The Trial

  • Drama
  • Adapted by Nick Gill from the Franz Kafka novel
  • Directed by Richard Jones
  • Designed by Miriam Buether
  • Cast includes Rory Kinnear, Kate O’Flynn, Suzy King, Sian Thomas and Steven Beard
  • Young Vic, London
  • Runs until 22nd August 2012
  • Review by Sam Pengelly
  • 27 June 2015
The Trial
3.0Reviewer's Rating

Immediately refreshing is Nick Gill’s interpretation of Kafka’s The Trial: ‘It’s not a parable like 1984, it’s not a criticism of existing or potential terrifying social structure’. So many seek to align Kafka’s novel with big-brother culture, picturing it sat snugly on Julian Assange’s desk next to a cup of coffee. Rather, he maintains that it is ‘more of a study of a bloke than it is a study of the state as a social structure’. Focussing on Kafka’s explorations of psychological guilt in the modern world, his production’s greatest merit is evident in Rory Kinnear’s portrayal of the protagonist, Josef K. Kinnear is the glue of this production, by far its most valuable asset. The acclaimed actor juggled rehearsals for the show alongside filming for the new James Bond film and despite being present on stage for the entirety of the two hours, did not show any signs of tiring. His performance is another reminder of how fine an actor he really is.

Sat at wooden benches, the audience is thrust into the role of an observing jury. Miriam Buether’s stage design is intriguing and the events of the play unfold on a moving conveyor belt. At times this works very well, accompanied by some strong choreography. Alongside Kinnear, Kate O’Flynn generally flourishes as his neighbour Rosa. O’Flynn plays a further five different characters in the production which is nothing short of admirable. However, she performs best as Rosa and initially her conversations with Josef K capture Kafka’s sense of hopeless tragi-comedy.

Unfortunately the production drags on, gently dimming  in its initial promise. In fact, it grows a little tedious. One scene, in which Josef K is tattooed is somewhat bewildering. It is accompanied by blaring pop music, which seems out of place with the remainder of the production. It is an ambitious technique but seems like a slightly manufactured way of leaning towards the absurdity of the plot. The production is too long and gradually we lose interest and compassion towards K’s plight. Credit to Nick Gill for embarking on the mammoth task but this production falls short and is ultimately a little disappointing. I would recommend it for Rory Kinnear fans: Kafka fans stick to your dingy apartments and report to the magistrate tomorrow morning.

About The Author

Profile photo of Sam Pengelly
Editor & Reviewer

A couple of years ago Sam resigned to the fact that he was not going to make it as a professional footballer. Now, studying in the final year of his undergraduate degree of English Language and Literature at University College London, he is passionate about a broad range of literature. In particular, he loves the works of Pinter, Stoppard and all of the crazy twentieth century absurdist dramas. Sam also writes and performs poetry around London, and also enjoys making music with his band, Connor’s Yoghurt.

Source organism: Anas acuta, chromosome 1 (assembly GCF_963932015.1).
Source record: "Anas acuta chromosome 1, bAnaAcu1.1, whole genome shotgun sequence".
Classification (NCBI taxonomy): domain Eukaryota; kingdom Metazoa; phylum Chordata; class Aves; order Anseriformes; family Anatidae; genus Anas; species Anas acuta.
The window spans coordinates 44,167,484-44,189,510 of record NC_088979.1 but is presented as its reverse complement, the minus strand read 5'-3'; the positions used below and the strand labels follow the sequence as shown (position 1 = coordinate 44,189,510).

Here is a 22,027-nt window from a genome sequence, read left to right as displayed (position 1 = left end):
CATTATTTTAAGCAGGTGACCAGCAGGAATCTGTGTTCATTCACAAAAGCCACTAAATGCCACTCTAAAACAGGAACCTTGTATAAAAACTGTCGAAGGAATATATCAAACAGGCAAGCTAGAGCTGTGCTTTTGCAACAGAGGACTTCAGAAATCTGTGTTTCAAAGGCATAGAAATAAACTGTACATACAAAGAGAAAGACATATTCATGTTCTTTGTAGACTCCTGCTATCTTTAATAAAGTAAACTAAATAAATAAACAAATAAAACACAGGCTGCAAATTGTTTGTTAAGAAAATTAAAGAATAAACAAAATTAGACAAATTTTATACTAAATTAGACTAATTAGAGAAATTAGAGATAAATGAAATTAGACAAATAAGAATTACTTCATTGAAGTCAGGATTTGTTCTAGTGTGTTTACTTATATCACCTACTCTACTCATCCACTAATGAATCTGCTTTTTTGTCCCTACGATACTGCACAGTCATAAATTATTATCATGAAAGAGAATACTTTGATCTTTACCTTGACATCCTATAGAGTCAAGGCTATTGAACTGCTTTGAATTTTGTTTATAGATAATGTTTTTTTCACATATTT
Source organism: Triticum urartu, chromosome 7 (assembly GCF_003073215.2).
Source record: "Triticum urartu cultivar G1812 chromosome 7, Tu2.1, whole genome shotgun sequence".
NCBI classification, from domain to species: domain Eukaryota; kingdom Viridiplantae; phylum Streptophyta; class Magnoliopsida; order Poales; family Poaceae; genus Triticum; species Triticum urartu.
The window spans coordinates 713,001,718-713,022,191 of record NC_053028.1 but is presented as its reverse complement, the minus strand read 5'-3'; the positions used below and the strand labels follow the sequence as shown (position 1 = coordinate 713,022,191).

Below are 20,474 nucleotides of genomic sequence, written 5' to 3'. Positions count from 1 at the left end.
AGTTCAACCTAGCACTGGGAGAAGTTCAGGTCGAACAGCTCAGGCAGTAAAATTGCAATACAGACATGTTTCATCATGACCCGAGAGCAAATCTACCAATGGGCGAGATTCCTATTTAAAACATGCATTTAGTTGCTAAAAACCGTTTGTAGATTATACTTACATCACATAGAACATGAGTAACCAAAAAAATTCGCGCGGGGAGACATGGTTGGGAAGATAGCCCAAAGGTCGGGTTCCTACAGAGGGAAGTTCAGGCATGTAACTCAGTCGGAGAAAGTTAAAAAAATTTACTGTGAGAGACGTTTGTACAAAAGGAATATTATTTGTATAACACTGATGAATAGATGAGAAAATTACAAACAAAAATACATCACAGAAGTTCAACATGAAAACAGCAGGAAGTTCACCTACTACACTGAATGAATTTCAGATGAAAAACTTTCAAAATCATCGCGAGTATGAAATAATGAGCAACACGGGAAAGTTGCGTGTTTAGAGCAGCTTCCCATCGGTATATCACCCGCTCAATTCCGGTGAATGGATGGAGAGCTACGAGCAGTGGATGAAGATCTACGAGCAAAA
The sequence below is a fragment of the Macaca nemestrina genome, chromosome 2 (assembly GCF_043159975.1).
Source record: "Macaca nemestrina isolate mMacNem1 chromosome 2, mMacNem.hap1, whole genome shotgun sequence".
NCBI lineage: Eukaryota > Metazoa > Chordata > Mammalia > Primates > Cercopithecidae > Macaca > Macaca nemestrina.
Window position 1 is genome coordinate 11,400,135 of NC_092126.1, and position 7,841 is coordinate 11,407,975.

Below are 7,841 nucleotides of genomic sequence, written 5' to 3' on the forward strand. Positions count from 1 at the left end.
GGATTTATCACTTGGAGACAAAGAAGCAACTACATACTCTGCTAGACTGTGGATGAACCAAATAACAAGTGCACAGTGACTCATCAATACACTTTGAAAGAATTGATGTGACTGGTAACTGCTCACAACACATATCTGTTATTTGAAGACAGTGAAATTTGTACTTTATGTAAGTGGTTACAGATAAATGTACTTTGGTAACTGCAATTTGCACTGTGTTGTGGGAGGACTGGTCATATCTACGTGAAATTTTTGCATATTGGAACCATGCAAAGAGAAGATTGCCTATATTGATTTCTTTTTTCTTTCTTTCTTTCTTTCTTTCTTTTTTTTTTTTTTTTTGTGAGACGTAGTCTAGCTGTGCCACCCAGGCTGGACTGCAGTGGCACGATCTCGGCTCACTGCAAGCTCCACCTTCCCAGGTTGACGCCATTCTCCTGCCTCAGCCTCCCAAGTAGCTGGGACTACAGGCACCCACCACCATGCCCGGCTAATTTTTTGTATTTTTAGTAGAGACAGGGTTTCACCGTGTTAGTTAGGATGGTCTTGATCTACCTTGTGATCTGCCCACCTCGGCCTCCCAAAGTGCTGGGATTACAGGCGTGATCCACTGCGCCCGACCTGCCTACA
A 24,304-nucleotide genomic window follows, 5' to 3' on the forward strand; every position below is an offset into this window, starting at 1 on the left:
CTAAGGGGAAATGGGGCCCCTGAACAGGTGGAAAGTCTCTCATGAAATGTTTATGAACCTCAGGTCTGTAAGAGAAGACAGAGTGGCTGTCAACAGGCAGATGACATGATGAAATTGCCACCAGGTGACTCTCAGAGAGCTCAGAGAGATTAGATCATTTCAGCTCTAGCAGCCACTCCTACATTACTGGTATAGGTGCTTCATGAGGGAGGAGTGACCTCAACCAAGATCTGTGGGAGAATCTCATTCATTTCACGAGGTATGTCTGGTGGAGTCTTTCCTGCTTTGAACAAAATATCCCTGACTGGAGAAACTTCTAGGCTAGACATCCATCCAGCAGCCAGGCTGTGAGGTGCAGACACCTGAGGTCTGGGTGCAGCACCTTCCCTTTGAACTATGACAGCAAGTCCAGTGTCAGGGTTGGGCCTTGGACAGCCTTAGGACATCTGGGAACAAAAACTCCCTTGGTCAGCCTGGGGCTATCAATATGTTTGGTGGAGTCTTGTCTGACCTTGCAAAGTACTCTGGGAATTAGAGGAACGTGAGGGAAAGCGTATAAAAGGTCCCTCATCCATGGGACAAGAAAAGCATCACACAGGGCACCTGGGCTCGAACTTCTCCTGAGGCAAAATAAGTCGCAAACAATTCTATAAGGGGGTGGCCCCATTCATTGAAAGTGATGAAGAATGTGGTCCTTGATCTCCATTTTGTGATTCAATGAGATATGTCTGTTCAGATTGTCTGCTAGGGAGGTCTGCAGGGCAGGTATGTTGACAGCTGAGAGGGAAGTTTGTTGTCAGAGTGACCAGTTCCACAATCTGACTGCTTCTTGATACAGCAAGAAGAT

One Comment

  1. Profile photo of Mel Cooper
    Mel Cooper

    I have to say that I was probably more impressed by the production of The Trial than Sam Pengelly; but far less impressed by the adaptation of Kafka. in fact, I would argue that this is less an adaptation of Kafka’s novel than something inspired by it — The Trial of a parallel world, not the one that Kafka wrote.
    The text of the actual novel is far more menacing in mood; far less interested in internal psychology in a Freudian sense than in the experience of frustration and injustice under a narrow, bureaucratic and ultimately Totalitarian system of government; and consistent in its ability to turn the screw of weirdness and menace ever tighter. Also far clearer in evoking the fear of something unnamed in the background. It needs an Alfred Hitchcock approach.
    In Nick Gill’s text there is also the added problem of the quasi baby-talk monologues of Josef K, which I found distracting and largely unnecessary. Is it the stream of his consciousness? or the babble of his unconscious searching for a reason that he would feel such guilt just because he is “an accused” and not because he is actually guilty of anything? The novel is tightly knit, technically controlled and the ending much more swift, shocking and disturbing than the one we see enacted on Miriam Buether striking set. I found that seeing the play made me want to go back and check its effects and ideas against the original novel, which is a good thing; and that the performances and staging were consistently intriguing and apt.
    Rory Kinnear’s committed performance was startling in its technical (and physical) dexterity as well as its ability to make one empathise and sympathise with his character. The entire company deserves praise. Richard Jones has done a fine job of staging Kafka’s novel. The disconnect occurs because he has had to use Nick Gill’s parallel-world text which is far more superficial than the novel.

    Anyway, we had a nice evening!



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